He said they will eventually erect signs to educate weekly visitors to use the boardwalk and they currently promote the new path on their web site townofduck.com and in the Winter 2010 issue of their newsletter, ‘Duck Tales.’
McCullough-Testa said it also would be featured in the 40,000 town brochures which are distributed at welcome centers and in check-in bags prepared by the various rental companies.
Another important part of the project includes a 130-foot pier to relatively “deep” water that will run southwest from the southern end of the Waterfront Shoppes’ existing boardwalk, Layton said.
It will be built in the same spot where an old pier once stood and it will feature four day-use boats slips.
Public boat slips have been sorely needed for those who may want to go out to dinner in Duck by boat. The town can have up to 10 boat slips, and several more are planned in other areas, Layton said.
Duck Director of Community Development Andy Garman pointed out the slips are only intended for transient boaters. It won’t be a full marina because then the town would have to offer more facilities and staff it.
They are allowed to have 10 total slips before getting into a scenario such as the Manteo town docks that require a dock master and things like a pump-out station.
The town currently has a pier and kayak launch behind the park that folks flock to with their fishing and crabbing gear during the season.
Taken together, the boardwalk and piers offer something different than the beach for the thousands of people who visit this small sea-to-sound town each year, Layton and Garman said.
Because of the low water last Friday, the crew from Todd Coyle Construction of Southern Shores wasn’t sinking pilings but workers Rick Garcia and Angel Puerto, both of Kill Devil Hills, were hard at work attaching the decking to the framing with heavy duty, long screws.
Garcia used a drill with a long extension to sink the screws without having to bend over to do so. Other workers were putting up hand rails. The height of the boardwalk varies in different areas but on average it’s about six or seven feet above the water.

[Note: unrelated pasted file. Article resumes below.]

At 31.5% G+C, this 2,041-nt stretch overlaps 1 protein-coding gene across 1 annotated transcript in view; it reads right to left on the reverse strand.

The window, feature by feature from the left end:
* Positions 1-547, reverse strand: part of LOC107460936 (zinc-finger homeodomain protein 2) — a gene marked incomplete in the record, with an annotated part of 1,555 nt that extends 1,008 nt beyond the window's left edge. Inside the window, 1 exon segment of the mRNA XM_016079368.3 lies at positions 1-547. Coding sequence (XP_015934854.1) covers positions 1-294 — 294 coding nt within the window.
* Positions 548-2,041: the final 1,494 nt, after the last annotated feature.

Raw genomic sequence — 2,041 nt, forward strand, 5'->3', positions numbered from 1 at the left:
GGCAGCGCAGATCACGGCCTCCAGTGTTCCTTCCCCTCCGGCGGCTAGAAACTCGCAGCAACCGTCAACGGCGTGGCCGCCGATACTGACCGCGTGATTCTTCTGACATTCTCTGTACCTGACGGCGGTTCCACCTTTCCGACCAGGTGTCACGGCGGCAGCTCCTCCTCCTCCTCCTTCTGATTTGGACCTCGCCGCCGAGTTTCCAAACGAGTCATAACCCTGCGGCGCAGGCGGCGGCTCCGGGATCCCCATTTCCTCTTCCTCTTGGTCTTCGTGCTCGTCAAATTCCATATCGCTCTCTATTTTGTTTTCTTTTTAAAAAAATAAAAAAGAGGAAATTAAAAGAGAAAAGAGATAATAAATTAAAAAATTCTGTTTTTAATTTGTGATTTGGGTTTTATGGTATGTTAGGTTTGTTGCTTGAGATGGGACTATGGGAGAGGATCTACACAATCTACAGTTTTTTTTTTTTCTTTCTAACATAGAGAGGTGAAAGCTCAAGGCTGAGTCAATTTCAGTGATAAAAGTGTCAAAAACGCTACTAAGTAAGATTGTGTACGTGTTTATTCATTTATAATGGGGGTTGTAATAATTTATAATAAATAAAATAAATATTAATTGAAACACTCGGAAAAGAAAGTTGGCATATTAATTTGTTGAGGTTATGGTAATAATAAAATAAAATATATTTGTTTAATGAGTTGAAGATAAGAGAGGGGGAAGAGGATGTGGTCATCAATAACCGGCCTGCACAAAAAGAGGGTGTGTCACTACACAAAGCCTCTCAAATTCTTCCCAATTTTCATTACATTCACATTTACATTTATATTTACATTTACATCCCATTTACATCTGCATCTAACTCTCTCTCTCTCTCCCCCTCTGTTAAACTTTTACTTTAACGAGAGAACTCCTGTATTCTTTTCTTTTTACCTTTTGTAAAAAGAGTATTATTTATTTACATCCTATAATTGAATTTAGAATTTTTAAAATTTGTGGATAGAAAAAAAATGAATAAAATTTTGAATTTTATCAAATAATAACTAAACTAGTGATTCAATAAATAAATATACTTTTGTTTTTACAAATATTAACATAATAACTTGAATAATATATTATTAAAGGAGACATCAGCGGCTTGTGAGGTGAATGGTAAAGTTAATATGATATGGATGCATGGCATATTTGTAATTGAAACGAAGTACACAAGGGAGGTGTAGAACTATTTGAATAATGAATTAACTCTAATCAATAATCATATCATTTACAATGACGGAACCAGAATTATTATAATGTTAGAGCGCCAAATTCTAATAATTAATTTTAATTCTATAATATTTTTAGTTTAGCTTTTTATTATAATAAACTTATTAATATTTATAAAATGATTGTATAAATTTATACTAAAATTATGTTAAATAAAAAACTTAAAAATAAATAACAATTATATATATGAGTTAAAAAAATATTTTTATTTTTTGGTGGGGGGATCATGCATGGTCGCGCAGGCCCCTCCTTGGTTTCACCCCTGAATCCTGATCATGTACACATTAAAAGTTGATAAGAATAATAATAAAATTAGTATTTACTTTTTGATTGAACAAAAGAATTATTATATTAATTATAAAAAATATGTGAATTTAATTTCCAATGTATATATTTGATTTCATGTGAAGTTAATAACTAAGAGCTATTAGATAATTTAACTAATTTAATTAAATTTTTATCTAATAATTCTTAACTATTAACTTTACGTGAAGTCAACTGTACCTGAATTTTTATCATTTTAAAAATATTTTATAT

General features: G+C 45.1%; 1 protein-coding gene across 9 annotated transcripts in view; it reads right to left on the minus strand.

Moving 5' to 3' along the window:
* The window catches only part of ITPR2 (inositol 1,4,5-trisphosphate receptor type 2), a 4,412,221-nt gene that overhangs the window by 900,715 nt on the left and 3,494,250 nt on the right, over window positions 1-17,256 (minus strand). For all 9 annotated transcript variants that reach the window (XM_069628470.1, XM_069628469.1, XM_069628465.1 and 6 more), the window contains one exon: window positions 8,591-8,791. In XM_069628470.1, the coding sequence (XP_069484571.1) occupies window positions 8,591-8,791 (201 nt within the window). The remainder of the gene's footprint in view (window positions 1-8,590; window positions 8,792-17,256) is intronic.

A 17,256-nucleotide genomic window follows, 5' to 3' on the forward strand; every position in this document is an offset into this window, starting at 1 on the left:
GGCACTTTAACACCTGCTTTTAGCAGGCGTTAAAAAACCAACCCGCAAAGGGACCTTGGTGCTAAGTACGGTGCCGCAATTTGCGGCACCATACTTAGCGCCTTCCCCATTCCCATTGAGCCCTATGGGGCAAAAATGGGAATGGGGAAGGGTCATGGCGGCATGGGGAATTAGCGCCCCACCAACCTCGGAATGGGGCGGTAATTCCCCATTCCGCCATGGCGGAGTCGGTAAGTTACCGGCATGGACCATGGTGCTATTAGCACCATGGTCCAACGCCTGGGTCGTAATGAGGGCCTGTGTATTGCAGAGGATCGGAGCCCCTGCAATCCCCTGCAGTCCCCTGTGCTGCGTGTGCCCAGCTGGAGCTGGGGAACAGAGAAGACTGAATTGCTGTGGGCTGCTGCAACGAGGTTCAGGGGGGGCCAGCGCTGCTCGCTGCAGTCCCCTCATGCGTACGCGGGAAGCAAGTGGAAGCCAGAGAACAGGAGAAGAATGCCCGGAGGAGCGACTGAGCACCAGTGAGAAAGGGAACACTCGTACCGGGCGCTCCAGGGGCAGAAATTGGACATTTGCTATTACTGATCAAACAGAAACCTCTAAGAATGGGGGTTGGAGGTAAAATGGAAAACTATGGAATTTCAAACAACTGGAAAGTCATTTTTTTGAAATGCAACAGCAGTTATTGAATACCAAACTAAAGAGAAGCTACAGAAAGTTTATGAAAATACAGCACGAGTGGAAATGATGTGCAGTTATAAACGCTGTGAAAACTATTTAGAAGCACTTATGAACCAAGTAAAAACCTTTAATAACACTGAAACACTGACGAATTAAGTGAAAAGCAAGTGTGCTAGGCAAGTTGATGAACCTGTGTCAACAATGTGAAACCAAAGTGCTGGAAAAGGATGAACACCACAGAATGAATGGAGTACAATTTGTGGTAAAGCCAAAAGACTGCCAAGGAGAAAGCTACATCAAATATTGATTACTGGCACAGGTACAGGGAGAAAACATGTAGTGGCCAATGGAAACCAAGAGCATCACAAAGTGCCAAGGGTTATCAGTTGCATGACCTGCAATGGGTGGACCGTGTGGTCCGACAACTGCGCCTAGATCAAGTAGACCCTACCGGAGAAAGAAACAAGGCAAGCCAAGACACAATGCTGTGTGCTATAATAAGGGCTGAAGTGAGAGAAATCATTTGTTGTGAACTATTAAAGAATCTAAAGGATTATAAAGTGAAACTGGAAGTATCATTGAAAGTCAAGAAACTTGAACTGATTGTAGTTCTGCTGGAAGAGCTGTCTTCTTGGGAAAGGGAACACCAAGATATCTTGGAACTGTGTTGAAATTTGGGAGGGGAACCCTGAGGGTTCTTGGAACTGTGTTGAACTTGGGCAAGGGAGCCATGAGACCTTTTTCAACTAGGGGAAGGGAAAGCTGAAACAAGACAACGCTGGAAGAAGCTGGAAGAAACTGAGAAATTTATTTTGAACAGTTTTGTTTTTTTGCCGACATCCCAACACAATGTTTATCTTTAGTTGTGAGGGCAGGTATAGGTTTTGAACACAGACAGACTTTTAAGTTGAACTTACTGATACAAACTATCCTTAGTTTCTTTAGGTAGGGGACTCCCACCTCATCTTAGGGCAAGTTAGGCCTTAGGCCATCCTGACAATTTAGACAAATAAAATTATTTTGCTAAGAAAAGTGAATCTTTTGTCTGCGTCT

Layton hopes to launch another phase of the project that would entail adding low-level, LED lights powered by solar panels along the length of the boardwalk.
That way, it can still be used after dark by those folks walking home from a restaurant such as The Blue Point, which is the northern most business serviced by the boardwalk, Layton said. If the master plan can be completed down the road, the southern-most end would be behind Aqua S Restaurant.
The Coyle crew has been pushing hard and made a lot of progress on the northern extension since January, Layton said. It’s a good thing the boardwalk is fairly tall because they’ve already spotted a cottonmouth on a recent warm day.
Folks also should be able to see plenty of different types of waterfowl including ducks of all types.
The $450,000 northern end expansion project was mostly paid for through two grants. The town was awarded a $202,517 grant from the Dare County Tourism Board which does business as the Outer Banks Visitor’s Bureau.
The second part came in the form of a $222,025 grant from the state’s Parks and Recreation Trust Fund. Another $10,000 was gifted to the town from the Waterfront Shoppes. The remainder was funded by the town.
They have submitted another grant request to build a portion of the southern expansion or Phase 3, Layton said. That one is a CAMA public access grant.
The manager also said this is just the first piece of an overall pedestrian plan.
When and if the mid-Currituck bridge is built from the mainland to Corolla, the Town of Duck may seek approval from the N.C. Department of Transportation to make some changes in town such as additional crosswalks.